Tell Me Something Good

I’ve got a fair amount of readers here for which I’m very thankful.  Rather than sit in the dark and ruminate in my own worries, I thought I’d ask.

I have to get a lumbar puncture aka spinal tap.  Oh boy! I sure am excited.  I have a thorough neurologist, and I do love her for that.  You see, I developed trigeminal neuralgia (TN).  The trigeminal nerve is one of the cranial nerves that runs through your face–down your forehead, brow bone, somewhere around the eye, down the cheek, and into the jaw.  Some elderly people will contract shingles, and the virus will attack the trigeminal nerve.  It’s very painful for them when this happens.

My recent MRI was ordered because of the emerging TN presentation.  It’s often a presenting symptom of MS.  I just found out yesterday that my brain looks the same as it did in March.  All the white matter lesions look exactly the same, and there is no demyelination of the trigeminal nerve.  That’s the good news.  I’m relieved, but I have to have the spinal tap because my neurologist wants to see if the recent lupus diagnosis is progressing.  Is there inflammation in my brain? In other words, is my immune system attacking my brain? TN can be a presenting symptom of connective tissue diseases as well.

Hmph.  I’m put out by this.

Frankly, I’d just like the TN to go away.  It hurts like a motherfu…Well, you know what I mean.  It really hurts.

My mother has MS.  She, of course, had a spinal tap in order to confirm the diagnosis, and, as usual, it was a horrible experience for her.  She ended up with the spinal headache from spinal fluid leakage post-procedure.  After watching her suffer as she did, the spinal tap went on my list of Dreaded Medical Procedures that I Never Want.  Of course, I have a friend who endured a spinal tap, and her procedure was equally terrible.  She, too, had spinal fluid leakage as well as a mean radiologist.  It seems that I’ve not met anyone who has actually had a good experience with The Tap.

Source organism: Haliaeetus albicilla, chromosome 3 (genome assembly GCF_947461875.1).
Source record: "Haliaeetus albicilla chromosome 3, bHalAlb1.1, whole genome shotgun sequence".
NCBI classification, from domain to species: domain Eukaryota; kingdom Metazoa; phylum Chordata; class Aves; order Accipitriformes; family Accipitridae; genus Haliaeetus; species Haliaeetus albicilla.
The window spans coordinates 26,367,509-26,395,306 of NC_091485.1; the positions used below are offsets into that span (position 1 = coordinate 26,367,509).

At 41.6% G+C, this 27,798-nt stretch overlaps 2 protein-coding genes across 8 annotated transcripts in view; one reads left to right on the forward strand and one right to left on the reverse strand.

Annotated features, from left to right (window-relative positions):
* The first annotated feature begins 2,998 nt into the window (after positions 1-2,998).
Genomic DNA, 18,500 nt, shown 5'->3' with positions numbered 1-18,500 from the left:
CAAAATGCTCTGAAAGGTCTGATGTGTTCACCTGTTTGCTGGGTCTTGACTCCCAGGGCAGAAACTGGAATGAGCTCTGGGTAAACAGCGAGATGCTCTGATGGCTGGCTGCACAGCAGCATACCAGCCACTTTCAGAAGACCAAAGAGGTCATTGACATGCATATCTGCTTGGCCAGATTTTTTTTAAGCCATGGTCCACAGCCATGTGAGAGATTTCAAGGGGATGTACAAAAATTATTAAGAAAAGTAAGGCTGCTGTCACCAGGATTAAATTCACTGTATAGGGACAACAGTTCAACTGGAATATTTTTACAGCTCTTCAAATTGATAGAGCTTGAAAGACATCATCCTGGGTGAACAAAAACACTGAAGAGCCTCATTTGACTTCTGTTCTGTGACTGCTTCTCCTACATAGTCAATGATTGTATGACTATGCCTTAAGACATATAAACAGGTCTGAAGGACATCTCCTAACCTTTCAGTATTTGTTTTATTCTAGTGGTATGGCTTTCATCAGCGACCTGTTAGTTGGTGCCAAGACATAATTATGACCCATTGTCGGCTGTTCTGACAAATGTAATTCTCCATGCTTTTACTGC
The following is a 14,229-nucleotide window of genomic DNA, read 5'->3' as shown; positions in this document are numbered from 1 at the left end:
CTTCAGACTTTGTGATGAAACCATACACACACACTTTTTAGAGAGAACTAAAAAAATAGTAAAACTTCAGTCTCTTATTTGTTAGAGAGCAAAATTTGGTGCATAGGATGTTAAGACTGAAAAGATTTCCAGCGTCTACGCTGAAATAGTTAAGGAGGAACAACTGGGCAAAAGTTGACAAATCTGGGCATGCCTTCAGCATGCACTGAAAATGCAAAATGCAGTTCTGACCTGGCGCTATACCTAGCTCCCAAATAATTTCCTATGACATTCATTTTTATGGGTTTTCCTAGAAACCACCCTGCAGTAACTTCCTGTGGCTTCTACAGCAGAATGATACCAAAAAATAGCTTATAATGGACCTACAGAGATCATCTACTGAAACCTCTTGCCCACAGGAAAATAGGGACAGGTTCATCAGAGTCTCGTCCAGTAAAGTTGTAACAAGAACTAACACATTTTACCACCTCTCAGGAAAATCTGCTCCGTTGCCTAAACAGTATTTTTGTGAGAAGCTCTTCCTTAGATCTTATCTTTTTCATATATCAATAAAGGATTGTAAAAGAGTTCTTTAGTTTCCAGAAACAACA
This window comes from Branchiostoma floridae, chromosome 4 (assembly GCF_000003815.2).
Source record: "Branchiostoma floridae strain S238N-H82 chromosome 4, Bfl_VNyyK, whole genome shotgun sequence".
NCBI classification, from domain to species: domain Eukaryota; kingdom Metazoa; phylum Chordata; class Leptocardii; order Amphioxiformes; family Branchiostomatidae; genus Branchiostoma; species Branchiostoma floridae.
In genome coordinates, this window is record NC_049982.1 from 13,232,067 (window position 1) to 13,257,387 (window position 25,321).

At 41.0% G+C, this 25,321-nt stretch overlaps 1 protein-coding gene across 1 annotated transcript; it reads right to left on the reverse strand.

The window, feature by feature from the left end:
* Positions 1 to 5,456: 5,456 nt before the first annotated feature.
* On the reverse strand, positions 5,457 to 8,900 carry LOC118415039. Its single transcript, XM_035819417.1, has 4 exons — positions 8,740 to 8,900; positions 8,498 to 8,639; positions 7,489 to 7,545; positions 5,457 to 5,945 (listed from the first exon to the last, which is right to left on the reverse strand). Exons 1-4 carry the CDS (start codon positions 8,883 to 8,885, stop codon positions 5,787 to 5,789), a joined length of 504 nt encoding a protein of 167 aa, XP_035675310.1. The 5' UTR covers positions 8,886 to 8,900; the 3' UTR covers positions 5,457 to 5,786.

My neurologist has reassured me that it’s not a big deal.  She is sending me to the Big Hospital here where there is a neuroradiology department populated by very experienced radiologists.  According to her, I’ll be in and out, and I won’t get a spinal headache because it’s rare.

Okay, okay.  I can go with that.  In the meantime, if you or anyone you know have had a good experience, relatively speaking, with getting a spinal tap, then I would love to hear those stories.  They are, of course, not nearly as fun to tell.  Who doesn’t want to hear about someone’s Uncle Harold who got the needle stuck in his spine, had a seizure, inadvertently punched the radiologist, and was nearly drained of spinal fluid? Not me.  Not now anyway.  After.  Tell me after!

I’m agreeing with Chaka Khan and Rufus on this.  If you’ve got something good to share, then I’d like to hear it!

Tell me something good.

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8 thoughts on “Tell Me Something Good

  1. Both my younger daughter and I have experienced spinal taps…me for SLE (Lupus)…her because of a low white blood cell count. I worried more than I should have. There is some mild discomfort with the initial numbing injections, but overall I worried for nothing. I really don’t recall any side effects. I was present when my younger daughter had hers and she can’t even remember having had one (she was 15 at the time)…it was that uneventful compared to other procedures. She remained very calm and collected during the procedure. It is a fairly quick procedure, too.
    I hope yours goes well.

    • Oh, thank you! That’s really helpful. The radiology department JUST called and scheduled mine for 1/07. The adventure continues. I guess if I can deal with that hip injection I can deal with this.

      • Oh yes, thanks for that. We’re human after all. I talked to the woman in radiology yesterday, and she explained how it would go. The worst is the lidocaine injection(s). That’s how it was with the hip injections, and that’s how it was with the breast biopsy I had. Honestly, that breast biopsy was PAINFUL due to the lidocaine injections. They went to the chest wall with those. So, if I can do that, I can do a spinal tap. I won’t like it. I won’t, but I’m not worried right now. I’ll get a little squirrelly when I have to curl up on the table. That will by my moment of “May I leave now? I’d like to leave. Can we just say that we did and don’t?”

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